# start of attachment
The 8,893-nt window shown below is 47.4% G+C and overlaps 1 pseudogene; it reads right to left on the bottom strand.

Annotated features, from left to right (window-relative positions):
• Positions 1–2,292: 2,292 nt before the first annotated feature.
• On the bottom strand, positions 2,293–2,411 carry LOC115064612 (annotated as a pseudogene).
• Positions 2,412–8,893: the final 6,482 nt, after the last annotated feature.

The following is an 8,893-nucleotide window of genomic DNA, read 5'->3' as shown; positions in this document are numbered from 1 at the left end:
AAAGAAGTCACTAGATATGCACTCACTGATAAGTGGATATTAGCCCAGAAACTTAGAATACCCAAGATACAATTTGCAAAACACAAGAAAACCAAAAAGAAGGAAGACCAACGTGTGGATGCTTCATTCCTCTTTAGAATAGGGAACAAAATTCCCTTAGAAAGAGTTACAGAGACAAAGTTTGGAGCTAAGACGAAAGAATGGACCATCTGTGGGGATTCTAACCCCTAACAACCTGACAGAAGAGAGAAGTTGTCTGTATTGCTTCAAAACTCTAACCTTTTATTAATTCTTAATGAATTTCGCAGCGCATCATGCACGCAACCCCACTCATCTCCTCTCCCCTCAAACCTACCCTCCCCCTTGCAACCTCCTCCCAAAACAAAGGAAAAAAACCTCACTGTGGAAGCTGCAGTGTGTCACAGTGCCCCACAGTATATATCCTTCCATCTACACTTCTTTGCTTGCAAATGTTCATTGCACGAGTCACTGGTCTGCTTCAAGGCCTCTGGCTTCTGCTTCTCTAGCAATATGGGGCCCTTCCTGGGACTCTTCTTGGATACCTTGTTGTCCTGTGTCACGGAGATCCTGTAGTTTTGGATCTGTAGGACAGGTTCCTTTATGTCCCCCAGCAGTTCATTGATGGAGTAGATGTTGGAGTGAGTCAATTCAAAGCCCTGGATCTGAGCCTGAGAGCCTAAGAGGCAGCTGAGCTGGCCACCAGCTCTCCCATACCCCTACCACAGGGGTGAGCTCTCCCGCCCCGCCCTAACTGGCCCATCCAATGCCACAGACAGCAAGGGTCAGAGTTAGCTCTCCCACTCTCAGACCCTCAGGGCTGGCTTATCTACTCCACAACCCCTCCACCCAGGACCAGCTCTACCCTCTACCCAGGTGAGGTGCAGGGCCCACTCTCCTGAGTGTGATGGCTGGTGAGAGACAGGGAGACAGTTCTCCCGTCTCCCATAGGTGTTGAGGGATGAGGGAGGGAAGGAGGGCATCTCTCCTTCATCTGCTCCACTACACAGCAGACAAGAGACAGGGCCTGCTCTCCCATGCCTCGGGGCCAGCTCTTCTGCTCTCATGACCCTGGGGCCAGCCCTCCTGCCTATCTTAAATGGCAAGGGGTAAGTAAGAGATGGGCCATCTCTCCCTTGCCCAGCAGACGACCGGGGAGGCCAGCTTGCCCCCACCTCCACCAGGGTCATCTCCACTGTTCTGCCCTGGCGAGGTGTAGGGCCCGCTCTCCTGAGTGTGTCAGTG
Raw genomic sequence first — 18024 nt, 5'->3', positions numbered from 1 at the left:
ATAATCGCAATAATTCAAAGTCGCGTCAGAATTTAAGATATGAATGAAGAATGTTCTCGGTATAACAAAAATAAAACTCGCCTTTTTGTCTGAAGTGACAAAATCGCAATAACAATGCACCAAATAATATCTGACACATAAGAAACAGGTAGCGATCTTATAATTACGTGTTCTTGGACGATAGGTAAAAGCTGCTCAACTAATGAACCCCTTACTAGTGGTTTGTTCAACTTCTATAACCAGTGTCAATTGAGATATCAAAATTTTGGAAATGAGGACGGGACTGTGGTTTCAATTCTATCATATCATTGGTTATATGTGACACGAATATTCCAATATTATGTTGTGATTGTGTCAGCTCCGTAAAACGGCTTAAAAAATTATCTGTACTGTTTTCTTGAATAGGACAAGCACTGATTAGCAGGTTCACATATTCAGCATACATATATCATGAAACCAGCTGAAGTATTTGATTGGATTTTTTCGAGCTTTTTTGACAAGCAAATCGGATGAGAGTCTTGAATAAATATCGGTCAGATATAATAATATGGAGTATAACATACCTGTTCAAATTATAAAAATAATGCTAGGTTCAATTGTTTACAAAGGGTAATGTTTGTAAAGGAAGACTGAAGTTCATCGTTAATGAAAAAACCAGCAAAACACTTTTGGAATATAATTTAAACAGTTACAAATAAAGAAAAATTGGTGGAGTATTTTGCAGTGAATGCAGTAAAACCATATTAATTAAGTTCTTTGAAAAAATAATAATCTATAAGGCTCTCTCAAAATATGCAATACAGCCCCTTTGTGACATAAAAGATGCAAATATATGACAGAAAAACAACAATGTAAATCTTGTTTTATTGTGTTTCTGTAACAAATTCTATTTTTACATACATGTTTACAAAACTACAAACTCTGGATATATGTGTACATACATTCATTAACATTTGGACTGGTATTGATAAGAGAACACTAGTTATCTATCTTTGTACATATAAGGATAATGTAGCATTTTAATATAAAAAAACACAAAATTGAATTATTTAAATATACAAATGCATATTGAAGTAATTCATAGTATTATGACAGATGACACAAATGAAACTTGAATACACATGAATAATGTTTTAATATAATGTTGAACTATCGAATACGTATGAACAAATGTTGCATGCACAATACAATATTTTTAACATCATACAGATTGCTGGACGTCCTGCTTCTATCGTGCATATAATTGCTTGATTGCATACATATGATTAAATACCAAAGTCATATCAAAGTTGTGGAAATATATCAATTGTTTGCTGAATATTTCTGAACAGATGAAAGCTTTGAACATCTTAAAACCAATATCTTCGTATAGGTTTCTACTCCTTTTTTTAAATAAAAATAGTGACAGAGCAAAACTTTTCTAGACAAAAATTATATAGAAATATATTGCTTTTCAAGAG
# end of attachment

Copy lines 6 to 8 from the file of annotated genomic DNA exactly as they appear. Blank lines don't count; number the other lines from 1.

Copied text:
The following is an 8,893-nucleotide window of genomic DNA, read 5'->3' as shown; positions in this document are numbered from 1 at the left end:
AAAGAAGTCACTAGATATGCACTCACTGATAAGTGGATATTAGCCCAGAAACTTAGAATACCCAAGATACAATTTGCAAAACACAAGAAAACCAAAAAGAAGGAAGACCAACGTGTGGATGCTTCATTCCTCTTTAGAATAGGGAACAAAATTCCCTTAGAAAGAGTTACAGAGACAAAGTTTGGAGCTAAGACGAAAGAATGGACCATCTGTGGGGATTCTAACCCCTAACAACCTGACAGAAGAGAGAAGTTGTCTGTATTGCTTCAAAACTCTAACCTTTTATTAATTCTTAATGAATTTCGCAGCGCATCATGCACGCAACCCCACTCATCTCCTCTCCCCTCAAACCTACCCTCCCCCTTGCAACCTCCTCCCAAAACAAAGGAAAAAAACCTCACTGTGGAAGCTGCAGTGTGTCACAGTGCCCCACAGTATATATCCTTCCATCTACACTTCTTTGCTTGCAAATGTTCATTGCACGAGTCACTGGTCTGCTTCAAGGCCTCTGGCTTCTGCTTCTCTAGCAATATGGGGCCCTTCCTGGGACTCTTCTTGGATACCTTGTTGTCCTGTGTCACGGAGATCCTGTAGTTTTGGATCTGTAGGACAGGTTCCTTTATGTCCCCCAGCAGTTCATTGATGGAGTAGATGTTGGAGTGAGTCAATTCAAAGCCCTGGATCTGAGCCTGAGAGCCTAAGAGGCAGCTGAGCTGGCCACCAGCTCTCCCATACCCCTACCACAGGGGTGAGCTCTCCCGCCCCGCCCTAACTGGCCCATCCAATGCCACAGACAGCAAGGGTCAGAGTTAGCTCTCCCACTCTCAGACCCTCAGGGCTGGCTTATCTACTCCACAACCCCTCCACCCAGGACCAGCTCTACCCTCTACCCAGGTGAGGTGCAGGGCCCACTCTCCTGAGTGTGATGGCTGGTGAGAGACAGGGAGACAGTTCTCCCGTCTCCCATAGGTGTTGAGGGATGAGGGAGGGAAGGAGGGCATCTCTCCTTCATCTGCTCCACTACACAGCAGACAAGAGACAGGGCCTGCTCTCCCATGCCTCGGGGCCAGCTCTTCTGCTCTCATGACCCTGGGGCCAGCCCTCCTGCCTATCTTAAATGGCAAGGGGTAAGTAAGAGATGGGCCATCTCTCCCTTGCCCAGCAGACGACCGGGGAGGCCAGCTTGCCCCCACCTCCACCAGGGTCATCTCCACTGTTCTGCCCTGGCGAGGTGTAGGGCCCGCTCTCCTGAGTGTGTCAGTG
Raw genomic sequence first — 18024 nt, 5'->3', positions numbered from 1 at the left: